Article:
What a wonderful name – Chocolate Lily. They’re blooming everywhere, including right outside our door.
As a soft drizzle fell in the small hours this morning, I could hear bears on the beach outside our bedroom window, thick pads pressing into wet sand with subtle, sandy crunches. Salmon have begun showing up. Not in the numbers the river is accustomed to receiving – by now a couple of hundred thousand Sockeyes should have passed through the weir downriver -, but some. Tens of thousands. It won’t be enough to allow the local commercial fishermen to set their gear, but enough for friends and neighbors to set nets for subsistence fishing. Each day now when the tide is right they launch and then later return to the beach in their skiffs, 18-foot Lunds sporting faded maroon stripes around the hull. These days they bring back salmon and since a lot of those fish end up being cleaned right there at the lakeshore, eagles and a few gulls hang around during the day. The bears come at night, looking for heads, spawn sacs and other scraps. A mother and two cubs have been showing up almost every night. It’s not worth trying to make a picture in the dim light, but we get up to look anyway. “Petting the whale,” Joel Sartore calls it – setting cameras aside to simply watch and enjoy.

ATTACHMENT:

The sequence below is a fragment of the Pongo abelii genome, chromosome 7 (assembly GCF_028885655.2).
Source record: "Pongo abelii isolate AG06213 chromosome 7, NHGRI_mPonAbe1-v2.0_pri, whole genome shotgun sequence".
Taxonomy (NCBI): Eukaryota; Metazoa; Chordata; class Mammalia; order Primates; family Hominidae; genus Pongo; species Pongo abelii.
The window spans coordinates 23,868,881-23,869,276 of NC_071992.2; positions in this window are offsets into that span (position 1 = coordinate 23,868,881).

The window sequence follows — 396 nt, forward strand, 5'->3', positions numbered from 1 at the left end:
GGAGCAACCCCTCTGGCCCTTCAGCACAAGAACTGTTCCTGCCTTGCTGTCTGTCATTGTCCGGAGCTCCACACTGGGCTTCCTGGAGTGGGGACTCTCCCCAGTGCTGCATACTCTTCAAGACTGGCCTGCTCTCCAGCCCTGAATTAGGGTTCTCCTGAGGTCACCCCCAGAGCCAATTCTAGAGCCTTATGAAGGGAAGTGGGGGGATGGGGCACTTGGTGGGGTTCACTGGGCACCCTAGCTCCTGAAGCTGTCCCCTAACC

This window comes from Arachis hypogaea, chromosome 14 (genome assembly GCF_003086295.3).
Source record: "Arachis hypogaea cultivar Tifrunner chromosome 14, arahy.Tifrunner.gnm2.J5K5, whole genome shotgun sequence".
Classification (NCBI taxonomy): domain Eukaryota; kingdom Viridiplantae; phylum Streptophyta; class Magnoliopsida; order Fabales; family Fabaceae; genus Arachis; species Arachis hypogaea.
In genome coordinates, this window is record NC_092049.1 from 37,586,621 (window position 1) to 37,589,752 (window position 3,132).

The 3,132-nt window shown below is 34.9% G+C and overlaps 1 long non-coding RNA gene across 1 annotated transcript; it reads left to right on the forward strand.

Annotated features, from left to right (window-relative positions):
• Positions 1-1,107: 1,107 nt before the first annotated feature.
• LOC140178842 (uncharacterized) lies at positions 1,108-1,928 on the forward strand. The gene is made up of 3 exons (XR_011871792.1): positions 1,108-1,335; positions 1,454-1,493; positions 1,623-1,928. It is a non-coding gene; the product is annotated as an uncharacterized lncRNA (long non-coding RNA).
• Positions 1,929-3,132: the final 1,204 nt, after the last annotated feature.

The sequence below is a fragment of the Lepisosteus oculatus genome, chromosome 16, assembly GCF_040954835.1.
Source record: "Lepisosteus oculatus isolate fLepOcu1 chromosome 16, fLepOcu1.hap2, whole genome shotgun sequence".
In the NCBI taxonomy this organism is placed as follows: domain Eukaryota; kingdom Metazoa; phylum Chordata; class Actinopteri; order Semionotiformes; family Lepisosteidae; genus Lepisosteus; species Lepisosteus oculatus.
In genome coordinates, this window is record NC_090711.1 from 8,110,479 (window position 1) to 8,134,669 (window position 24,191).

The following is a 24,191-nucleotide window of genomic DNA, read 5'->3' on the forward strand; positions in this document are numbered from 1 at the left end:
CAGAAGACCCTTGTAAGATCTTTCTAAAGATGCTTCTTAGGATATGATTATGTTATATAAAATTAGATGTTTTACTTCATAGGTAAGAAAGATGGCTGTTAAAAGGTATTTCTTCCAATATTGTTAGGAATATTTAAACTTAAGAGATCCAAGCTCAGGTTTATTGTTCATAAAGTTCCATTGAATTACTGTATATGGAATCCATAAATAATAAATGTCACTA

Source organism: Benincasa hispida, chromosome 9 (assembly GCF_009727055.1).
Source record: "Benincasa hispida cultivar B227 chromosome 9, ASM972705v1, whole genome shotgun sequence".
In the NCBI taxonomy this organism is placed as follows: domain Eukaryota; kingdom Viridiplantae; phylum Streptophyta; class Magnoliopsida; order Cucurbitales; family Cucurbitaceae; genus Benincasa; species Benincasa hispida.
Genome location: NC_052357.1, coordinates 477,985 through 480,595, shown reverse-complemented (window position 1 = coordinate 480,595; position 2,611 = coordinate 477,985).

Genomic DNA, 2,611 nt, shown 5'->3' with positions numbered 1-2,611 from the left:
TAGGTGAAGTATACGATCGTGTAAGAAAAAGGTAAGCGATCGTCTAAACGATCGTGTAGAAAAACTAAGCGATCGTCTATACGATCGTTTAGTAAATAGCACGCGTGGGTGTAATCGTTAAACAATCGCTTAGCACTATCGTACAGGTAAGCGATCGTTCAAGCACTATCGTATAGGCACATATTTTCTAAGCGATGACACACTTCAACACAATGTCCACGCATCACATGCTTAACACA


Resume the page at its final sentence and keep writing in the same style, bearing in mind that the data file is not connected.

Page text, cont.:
This mature bald eagle has been coming around to fill up on salmon scraps left on the beach. One of the things we’ve most enjoyed about our life at The Lake has been the live and let live attitude toward wildlife that generally prevails. A few moose and an occasional caribou are taken, but no one begrudges our eagles, bears and foxes what’s leftover after the salmon have been split for smoking and canning.
Our plane, the bush plane that will fly us away from this village we have called home to our new village in Newhalen, will arrive sometime this afternoon. At this point the cupboards and shelves in our house are empty and our voices echo – a hollow sound that reflects the hollowness in our chests. Twenty-six places. I listed them up the other day as I was writing to a friend. During my adult life, I’ve lived in 26 different communities for at least a month. I’ve rarely stayed anywhere longer than a couple of years. I like to see new places. I like change.
Cinquefoil, I think. More specifically, Norwegian Cinquefoil. Maybe. Most people around here don’t really have lawns. A palette of salmonberry brakes, lush wild grasses and wildflowers line the dirt and gravel thoroughfares and continue without interruption right up to porches and doorsteps. Our own house is surrounded by a thick growth of Horsetail Fern, Fireweed, Chocolate Lilies, Dandelions, grasses, Cinquefoil, Nootka Lupine and Wild Geranium.